May 23, 2018
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‘Sex and the City 2’ lacks humor, appeal of television show

Contributed | BDN
Contributed | BDN
(L-r) CYNTHIA NIXON as Miranda Hobbes, SARAH JESSICA PARKER as Carrie Bradshaw, KIM CATTRALL as Samantha Jones and KRISTIN DAVIS as Charlotte York-Goldenblatt in New Line Cinema?s and Village Roadshow Pictures? romantic comedy ?Sex and the City 2,? a Warner Bros. Pictures release. PHOTOGRAPHS TO BE USED SOLELY FOR ADVERTISING, PROMOTION, PUBLICITY OR REVIEWS OF THIS SPECIFIC MOTION PICTURE AND TO REMAIN THE PROPERTY OF THE STUDIO. NOT FOR SALE OR REDISTRIBUTION.
By Christopher Smith

In theaters

SEX AND THE CITY 2, written and directed by Michael Patrick King, 147 minutes, rated R.

Over the past several weeks, while gearing up for the new “Sex and the City” movie, “Memaws on Mid-Life Support,” every episode of the HBO television series was viewed before this review, as was the disappointing first film that came in its wake.

That bum movie aside, revisiting the series again was a treat. I’d do it again in a minute. But seeing “Sex and the City 2” again? You’d have to grab me by the Barneys and push me hard through the Dior.

Now it’s clear. What worked beautifully on television in a show that remains a personal favorite has yet to translate to the big screen. There are a few reasons for that, beginning with its ridiculously bloated running time and the fact that the four main characters — Carrie (Sarah Jessica Parker), Samantha (Kim Cattrall), Miranda (Cynthia Nixon) and Charlotte (Kristin Davis) — are sandbagged by a pointless, unfunny script.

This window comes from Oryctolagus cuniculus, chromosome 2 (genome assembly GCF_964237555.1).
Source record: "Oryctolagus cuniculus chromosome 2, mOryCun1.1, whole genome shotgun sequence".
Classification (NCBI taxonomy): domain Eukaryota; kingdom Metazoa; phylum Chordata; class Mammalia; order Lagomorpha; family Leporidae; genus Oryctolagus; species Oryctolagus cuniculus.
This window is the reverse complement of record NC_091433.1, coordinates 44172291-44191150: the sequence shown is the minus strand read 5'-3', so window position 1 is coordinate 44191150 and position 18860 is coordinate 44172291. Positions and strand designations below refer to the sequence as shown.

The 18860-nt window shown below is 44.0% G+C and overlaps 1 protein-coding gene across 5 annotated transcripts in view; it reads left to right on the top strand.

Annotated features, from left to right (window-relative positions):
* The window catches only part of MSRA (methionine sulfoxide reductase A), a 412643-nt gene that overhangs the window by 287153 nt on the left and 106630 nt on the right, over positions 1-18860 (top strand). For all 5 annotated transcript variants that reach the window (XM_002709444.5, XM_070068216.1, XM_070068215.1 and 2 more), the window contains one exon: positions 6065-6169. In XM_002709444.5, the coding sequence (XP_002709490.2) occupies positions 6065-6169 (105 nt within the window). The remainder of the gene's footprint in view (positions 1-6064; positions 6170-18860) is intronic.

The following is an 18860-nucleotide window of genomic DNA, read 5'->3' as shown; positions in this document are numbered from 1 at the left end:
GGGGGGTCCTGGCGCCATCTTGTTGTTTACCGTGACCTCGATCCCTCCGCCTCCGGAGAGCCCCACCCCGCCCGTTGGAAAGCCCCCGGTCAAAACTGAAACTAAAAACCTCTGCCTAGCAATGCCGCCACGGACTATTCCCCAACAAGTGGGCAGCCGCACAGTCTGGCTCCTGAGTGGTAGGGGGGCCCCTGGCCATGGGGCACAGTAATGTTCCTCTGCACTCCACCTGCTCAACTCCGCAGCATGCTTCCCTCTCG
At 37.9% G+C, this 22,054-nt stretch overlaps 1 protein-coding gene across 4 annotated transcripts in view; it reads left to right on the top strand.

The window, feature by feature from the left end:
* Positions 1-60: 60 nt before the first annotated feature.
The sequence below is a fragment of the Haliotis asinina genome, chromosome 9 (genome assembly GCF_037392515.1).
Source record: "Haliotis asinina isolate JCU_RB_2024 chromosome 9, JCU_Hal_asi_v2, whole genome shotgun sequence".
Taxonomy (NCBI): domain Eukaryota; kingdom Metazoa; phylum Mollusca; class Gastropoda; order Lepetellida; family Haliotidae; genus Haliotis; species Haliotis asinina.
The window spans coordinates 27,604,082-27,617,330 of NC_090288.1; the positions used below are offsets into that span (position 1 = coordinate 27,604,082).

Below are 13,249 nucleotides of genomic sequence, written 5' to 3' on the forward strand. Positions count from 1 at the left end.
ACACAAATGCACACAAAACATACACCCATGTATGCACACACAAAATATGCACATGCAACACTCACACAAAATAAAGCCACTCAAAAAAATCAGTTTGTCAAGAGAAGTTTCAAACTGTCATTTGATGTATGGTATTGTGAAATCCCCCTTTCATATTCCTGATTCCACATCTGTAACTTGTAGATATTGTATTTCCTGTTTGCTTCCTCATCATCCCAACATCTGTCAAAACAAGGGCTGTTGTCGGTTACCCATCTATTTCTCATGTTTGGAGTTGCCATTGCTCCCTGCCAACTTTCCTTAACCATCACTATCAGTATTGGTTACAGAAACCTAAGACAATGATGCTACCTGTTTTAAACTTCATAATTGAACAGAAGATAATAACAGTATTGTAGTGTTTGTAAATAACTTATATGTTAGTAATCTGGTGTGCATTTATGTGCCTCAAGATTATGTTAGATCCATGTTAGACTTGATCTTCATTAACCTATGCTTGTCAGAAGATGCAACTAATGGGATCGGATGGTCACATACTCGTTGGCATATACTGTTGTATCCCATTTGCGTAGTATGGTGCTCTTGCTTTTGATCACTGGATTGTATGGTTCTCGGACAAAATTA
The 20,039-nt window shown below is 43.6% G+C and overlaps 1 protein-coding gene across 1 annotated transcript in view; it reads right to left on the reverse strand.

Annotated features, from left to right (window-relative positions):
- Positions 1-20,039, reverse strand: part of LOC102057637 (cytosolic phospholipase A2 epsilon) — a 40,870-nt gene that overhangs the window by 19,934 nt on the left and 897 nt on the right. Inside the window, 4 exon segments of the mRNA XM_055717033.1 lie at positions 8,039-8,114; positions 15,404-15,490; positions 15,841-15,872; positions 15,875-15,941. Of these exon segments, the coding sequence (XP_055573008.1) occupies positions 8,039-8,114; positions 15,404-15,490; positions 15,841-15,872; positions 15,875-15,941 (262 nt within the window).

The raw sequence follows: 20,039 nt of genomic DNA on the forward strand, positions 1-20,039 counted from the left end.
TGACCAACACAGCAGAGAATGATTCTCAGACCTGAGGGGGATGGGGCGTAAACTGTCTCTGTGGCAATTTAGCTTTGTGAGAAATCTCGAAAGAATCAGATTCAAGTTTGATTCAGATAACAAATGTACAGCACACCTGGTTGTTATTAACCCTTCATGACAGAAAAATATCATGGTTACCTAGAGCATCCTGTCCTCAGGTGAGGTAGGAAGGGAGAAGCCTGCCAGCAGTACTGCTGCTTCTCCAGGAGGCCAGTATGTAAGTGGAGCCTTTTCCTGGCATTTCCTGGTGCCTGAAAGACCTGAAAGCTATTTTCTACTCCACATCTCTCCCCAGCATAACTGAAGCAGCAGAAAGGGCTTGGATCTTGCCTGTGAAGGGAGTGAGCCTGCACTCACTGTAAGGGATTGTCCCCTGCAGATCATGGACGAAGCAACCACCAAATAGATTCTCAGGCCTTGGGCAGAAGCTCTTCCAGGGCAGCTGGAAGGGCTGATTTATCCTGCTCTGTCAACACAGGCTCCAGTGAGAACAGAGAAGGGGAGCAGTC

Oh, some semblance of a script is here — we do, after all, need a reason to move from one closet to the next — but rarely has a potential summer blockbuster been as empty as the one presented here.

Where is the fire in this movie? Where is the struggle, the meaningful successes and disappointments, the raucous fun and folly we’ve come to expect? That was the whole point of the series — having a good laugh while watching these four women work hard to find the right man (Samantha aside), while also working overtime to rise to the top of their professions (Charlotte aside).

None of that is here because all of the women have achieved everything they want — massive financial and personal success in a time when many in our country have neither. With their dreams realized, what’s left for them to achieve on-screen? According to director and screenwriter Michael Patrick King, what’s left is to spend time apart from their significant others so they can reconnect, find themselves again and regain some of that old sparkle.

To do so, they’ll need to travel away. Miles away. As in Abu Dhabi away. So, not only are we out of New York City, which long has been considered the franchise’s critical fifth character, but we’re in a city that

shrouds women in burqas and frowns upon public displays of anything that has to do with sex. It’s a set-up that might have created real tension, but the crass way it’s handled here, it instead comes off as an insult to the Muslim community.